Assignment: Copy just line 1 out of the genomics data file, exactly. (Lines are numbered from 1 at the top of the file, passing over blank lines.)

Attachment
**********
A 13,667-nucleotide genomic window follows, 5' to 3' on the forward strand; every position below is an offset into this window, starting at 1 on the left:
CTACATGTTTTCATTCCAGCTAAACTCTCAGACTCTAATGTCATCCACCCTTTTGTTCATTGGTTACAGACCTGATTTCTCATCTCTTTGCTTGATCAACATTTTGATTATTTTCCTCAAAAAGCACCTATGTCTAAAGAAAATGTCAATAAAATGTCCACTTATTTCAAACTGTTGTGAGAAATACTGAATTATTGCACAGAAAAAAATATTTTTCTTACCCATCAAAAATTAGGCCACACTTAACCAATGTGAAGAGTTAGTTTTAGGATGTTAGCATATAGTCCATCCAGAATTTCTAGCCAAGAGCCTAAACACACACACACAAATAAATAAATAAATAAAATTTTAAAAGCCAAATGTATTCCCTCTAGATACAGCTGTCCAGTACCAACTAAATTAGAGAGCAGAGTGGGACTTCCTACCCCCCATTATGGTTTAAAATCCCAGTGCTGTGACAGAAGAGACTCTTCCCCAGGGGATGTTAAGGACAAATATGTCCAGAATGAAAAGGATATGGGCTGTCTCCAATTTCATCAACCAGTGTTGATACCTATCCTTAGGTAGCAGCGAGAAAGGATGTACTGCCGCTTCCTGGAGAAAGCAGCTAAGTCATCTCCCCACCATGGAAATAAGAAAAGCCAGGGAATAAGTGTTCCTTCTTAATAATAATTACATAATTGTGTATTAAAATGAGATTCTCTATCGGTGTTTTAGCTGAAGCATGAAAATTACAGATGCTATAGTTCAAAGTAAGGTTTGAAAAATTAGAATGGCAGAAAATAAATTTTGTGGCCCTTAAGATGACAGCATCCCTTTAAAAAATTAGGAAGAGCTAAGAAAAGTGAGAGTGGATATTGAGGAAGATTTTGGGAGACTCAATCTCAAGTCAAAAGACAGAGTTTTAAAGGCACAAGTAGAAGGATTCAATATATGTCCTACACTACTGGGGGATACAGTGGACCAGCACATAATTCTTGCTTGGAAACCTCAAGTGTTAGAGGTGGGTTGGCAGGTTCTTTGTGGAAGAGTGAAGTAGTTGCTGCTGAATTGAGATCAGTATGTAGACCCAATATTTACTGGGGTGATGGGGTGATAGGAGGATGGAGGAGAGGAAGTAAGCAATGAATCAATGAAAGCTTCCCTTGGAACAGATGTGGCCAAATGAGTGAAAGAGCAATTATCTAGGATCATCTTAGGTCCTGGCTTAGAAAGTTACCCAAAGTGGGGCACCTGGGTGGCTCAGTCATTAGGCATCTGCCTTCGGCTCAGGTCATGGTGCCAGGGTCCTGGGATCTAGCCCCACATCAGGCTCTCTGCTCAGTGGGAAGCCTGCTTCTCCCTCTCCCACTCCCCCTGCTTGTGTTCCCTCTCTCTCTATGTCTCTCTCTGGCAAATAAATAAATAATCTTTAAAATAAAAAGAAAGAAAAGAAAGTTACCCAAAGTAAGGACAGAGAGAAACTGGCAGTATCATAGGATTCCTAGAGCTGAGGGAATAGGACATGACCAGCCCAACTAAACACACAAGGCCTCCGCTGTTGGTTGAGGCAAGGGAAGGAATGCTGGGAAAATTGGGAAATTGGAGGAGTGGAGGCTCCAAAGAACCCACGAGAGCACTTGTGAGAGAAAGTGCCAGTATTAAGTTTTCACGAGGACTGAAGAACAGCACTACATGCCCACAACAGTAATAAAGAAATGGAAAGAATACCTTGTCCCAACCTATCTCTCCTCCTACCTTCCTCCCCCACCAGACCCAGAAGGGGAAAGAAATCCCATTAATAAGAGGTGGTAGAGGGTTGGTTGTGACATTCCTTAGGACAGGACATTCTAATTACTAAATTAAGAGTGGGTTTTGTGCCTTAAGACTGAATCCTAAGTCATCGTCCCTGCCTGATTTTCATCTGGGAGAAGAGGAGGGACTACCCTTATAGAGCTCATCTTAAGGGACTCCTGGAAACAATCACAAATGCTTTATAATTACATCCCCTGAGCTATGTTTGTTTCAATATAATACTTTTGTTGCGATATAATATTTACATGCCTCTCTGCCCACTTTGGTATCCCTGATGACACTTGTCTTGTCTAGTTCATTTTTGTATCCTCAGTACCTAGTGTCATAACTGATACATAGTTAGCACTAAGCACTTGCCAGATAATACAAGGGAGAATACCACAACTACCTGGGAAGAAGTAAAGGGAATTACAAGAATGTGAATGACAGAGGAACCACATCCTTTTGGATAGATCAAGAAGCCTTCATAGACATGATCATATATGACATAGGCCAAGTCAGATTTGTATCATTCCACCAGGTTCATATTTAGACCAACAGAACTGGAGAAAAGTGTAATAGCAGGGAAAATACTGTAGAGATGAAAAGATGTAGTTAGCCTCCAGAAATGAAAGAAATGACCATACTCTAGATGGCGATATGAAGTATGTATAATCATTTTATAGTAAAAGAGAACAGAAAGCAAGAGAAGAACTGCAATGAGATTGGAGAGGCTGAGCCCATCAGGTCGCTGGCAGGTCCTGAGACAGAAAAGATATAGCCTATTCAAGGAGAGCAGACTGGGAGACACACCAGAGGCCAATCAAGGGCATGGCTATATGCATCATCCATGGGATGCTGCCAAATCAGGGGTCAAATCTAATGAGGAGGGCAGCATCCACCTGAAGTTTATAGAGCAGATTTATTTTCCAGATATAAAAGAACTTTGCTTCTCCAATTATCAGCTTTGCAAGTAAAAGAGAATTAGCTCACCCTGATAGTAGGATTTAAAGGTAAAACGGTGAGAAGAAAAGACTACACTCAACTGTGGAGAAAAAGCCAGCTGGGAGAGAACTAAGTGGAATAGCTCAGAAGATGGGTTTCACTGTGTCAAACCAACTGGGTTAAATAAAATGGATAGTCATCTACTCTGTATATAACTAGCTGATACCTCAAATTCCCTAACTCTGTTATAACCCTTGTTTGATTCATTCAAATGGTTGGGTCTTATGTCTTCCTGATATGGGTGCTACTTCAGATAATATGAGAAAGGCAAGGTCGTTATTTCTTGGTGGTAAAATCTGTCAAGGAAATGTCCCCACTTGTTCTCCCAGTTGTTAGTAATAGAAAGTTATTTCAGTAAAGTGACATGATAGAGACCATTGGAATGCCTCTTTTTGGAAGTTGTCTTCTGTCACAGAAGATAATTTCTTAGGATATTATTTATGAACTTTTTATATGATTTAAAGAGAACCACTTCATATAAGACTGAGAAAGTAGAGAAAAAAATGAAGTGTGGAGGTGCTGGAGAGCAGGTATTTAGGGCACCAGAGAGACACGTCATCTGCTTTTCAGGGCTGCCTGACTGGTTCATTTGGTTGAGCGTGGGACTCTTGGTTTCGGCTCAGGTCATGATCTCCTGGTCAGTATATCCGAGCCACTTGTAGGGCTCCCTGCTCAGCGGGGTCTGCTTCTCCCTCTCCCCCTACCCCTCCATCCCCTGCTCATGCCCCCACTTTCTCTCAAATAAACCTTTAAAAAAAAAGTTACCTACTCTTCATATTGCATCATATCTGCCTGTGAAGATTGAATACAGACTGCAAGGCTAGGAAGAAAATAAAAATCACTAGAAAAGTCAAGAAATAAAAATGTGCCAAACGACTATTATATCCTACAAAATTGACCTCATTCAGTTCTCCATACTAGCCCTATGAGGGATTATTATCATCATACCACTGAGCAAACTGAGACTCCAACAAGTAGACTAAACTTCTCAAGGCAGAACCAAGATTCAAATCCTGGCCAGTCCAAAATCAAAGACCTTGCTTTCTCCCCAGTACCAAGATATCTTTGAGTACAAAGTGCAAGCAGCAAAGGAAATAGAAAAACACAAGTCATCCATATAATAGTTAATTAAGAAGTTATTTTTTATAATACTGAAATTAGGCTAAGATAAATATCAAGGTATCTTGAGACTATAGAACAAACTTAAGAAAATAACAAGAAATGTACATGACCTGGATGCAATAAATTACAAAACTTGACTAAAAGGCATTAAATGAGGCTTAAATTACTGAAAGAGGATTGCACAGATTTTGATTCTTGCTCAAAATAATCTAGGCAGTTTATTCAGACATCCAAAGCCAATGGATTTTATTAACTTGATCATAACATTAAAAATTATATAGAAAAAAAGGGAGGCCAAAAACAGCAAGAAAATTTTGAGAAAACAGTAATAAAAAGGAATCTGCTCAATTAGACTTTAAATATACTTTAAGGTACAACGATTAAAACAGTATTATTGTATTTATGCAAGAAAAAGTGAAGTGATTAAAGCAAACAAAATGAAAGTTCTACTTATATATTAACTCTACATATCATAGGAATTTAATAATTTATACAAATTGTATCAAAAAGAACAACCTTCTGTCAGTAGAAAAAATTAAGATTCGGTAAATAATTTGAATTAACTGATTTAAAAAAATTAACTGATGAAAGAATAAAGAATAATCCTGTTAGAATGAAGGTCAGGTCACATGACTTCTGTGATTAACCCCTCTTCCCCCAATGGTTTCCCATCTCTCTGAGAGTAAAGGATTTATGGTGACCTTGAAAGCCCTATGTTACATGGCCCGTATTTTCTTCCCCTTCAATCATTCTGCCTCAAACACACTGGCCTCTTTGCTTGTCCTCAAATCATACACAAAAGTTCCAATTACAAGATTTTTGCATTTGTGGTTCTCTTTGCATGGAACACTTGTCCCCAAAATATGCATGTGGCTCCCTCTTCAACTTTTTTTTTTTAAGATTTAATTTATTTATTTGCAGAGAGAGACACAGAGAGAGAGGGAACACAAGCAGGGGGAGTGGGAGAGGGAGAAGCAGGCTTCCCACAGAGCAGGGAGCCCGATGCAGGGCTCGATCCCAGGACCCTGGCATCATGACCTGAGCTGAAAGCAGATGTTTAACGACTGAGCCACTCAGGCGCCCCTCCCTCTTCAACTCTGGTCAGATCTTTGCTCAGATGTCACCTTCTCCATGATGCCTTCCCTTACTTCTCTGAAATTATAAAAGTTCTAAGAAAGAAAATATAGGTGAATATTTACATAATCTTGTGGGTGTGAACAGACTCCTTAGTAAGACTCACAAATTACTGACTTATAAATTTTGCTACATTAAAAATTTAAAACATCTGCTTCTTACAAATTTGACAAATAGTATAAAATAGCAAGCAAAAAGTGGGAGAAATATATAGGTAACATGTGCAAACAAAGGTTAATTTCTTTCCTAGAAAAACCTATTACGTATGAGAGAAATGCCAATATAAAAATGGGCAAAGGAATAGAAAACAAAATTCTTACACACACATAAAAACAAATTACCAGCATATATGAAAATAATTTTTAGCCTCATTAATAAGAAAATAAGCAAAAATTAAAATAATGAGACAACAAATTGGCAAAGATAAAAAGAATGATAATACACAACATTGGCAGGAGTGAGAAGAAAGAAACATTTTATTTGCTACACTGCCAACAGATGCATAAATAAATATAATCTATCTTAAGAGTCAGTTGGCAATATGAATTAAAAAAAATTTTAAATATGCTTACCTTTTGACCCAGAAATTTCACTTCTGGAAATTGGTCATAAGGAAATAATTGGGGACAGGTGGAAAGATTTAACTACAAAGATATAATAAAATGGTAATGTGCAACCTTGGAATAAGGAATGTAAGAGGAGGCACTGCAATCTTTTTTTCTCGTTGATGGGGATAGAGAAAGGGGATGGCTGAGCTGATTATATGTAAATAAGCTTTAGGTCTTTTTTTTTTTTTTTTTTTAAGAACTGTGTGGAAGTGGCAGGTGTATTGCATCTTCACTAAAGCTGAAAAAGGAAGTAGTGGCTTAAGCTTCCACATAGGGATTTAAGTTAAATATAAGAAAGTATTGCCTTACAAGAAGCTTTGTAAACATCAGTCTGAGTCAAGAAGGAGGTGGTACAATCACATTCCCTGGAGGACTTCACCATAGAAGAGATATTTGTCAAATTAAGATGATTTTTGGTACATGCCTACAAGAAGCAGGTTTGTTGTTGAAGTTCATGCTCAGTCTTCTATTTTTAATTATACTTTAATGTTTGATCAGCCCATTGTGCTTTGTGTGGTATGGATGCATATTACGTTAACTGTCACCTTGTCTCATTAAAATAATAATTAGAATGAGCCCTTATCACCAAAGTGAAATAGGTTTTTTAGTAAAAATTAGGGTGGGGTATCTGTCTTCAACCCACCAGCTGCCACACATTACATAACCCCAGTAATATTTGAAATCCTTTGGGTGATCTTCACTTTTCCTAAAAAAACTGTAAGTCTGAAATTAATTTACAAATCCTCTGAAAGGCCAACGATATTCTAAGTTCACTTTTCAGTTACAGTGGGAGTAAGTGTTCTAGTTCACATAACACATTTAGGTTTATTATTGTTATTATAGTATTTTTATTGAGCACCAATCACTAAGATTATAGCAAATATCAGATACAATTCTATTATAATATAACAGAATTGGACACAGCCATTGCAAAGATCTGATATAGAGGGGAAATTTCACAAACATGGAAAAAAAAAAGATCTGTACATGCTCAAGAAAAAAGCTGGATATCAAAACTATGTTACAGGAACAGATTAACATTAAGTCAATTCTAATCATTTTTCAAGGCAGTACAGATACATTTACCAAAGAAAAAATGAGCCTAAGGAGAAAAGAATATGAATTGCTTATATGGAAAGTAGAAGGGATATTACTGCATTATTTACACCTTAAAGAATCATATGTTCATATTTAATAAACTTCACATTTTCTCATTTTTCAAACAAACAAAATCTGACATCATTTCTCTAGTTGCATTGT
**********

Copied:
A 13,667-nucleotide genomic window follows, 5' to 3' on the forward strand; every position below is an offset into this window, starting at 1 on the left: